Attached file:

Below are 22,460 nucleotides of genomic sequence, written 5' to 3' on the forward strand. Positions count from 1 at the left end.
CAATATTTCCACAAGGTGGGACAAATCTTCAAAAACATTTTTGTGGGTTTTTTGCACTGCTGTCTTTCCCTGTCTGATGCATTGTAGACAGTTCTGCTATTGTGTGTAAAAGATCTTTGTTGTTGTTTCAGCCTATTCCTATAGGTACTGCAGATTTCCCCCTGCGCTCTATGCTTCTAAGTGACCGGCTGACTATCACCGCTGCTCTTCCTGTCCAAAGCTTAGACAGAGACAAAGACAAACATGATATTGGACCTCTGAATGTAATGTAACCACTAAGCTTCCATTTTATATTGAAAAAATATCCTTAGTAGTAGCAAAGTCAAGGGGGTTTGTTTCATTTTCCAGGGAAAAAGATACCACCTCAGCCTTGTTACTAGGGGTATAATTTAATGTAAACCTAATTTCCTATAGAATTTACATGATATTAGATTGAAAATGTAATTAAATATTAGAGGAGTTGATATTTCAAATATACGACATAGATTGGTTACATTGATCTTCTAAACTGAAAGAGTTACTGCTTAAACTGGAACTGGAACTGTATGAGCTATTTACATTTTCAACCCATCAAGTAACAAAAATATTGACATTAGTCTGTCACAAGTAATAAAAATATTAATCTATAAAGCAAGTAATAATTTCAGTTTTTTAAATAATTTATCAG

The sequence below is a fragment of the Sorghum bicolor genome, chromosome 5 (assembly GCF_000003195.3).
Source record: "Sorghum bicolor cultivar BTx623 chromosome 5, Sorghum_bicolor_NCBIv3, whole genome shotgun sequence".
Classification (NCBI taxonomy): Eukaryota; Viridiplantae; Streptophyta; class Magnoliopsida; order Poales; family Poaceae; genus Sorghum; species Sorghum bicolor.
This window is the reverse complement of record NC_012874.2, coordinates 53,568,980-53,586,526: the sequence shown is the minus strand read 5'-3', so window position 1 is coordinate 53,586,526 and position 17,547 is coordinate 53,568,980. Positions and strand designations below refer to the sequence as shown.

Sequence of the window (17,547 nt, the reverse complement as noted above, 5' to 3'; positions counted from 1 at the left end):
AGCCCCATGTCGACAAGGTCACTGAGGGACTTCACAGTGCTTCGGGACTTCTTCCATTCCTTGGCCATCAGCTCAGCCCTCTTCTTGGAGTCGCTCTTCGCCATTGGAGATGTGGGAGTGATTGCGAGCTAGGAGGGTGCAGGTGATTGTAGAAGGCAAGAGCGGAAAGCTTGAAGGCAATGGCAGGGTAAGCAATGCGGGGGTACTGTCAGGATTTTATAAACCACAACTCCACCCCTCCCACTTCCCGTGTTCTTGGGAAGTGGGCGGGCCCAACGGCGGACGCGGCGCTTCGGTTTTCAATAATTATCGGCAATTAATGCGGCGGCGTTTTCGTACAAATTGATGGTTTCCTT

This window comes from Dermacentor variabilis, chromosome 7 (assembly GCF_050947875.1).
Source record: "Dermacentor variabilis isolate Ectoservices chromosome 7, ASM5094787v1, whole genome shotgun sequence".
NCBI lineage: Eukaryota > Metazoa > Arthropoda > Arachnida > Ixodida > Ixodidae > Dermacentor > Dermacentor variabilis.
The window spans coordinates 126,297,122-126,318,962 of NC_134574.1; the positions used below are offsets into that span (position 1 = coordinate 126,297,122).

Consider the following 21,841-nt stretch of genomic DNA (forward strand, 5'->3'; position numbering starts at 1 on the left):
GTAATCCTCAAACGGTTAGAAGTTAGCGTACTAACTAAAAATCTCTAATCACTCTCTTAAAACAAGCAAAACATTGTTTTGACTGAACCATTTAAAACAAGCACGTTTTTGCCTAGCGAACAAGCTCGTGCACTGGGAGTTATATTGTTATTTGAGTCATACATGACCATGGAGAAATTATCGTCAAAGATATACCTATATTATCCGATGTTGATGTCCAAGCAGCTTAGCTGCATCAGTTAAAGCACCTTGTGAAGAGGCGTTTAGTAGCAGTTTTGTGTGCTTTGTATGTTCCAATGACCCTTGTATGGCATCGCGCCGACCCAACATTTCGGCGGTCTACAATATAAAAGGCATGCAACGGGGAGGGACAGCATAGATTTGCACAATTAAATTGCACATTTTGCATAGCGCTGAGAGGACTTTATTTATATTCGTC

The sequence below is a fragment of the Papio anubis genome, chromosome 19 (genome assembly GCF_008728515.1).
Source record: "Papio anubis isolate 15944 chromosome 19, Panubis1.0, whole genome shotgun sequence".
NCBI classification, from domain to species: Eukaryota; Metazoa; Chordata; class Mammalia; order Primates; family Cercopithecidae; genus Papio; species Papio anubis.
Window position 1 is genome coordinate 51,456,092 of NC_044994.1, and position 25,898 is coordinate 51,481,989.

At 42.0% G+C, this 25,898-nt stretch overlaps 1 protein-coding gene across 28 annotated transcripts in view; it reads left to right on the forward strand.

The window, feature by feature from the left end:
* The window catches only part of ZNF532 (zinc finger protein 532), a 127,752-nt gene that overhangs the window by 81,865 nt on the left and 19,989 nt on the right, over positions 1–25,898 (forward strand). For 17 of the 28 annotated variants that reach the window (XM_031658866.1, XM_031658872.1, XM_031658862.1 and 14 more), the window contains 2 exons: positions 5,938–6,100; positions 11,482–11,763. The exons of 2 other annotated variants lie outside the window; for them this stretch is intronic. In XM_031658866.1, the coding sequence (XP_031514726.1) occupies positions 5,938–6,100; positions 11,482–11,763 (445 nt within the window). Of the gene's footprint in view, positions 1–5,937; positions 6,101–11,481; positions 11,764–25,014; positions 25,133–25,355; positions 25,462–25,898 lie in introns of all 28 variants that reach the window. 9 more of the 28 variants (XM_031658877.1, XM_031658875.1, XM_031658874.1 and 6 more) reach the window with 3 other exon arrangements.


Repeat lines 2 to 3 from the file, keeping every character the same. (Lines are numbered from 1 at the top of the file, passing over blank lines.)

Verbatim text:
CAATATTTCCACAAGGTGGGACAAATCTTCAAAAACATTTTTGTGGGTTTTTTGCACTGCTGTCTTTCCCTGTCTGATGCATTGTAGACAGTTCTGCTATTGTGTGTAAAAGATCTTTGTTGTTGTTTCAGCCTATTCCTATAGGTACTGCAGATTTCCCCCTGCGCTCTATGCTTCTAAGTGACCGGCTGACTATCACCGCTGCTCTTCCTGTCCAAAGCTTAGACAGAGACAAAGACAAACATGATATTGGACCTCTGAATGTAATGTAACCACTAAGCTTCCATTTTATATTGAAAAAATATCCTTAGTAGTAGCAAAGTCAAGGGGGTTTGTTTCATTTTCCAGGGAAAAAGATACCACCTCAGCCTTGTTACTAGGGGTATAATTTAATGTAAACCTAATTTCCTATAGAATTTACATGATATTAGATTGAAAATGTAATTAAATATTAGAGGAGTTGATATTTCAAATATACGACATAGATTGGTTACATTGATCTTCTAAACTGAAAGAGTTACTGCTTAAACTGGAACTGGAACTGTATGAGCTATTTACATTTTCAACCCATCAAGTAACAAAAATATTGACATTAGTCTGTCACAAGTAATAAAAATATTAATCTATAAAGCAAGTAATAATTTCAGTTTTTTAAATAATTTATCAG

The sequence below is a fragment of the Sorghum bicolor genome, chromosome 5 (assembly GCF_000003195.3).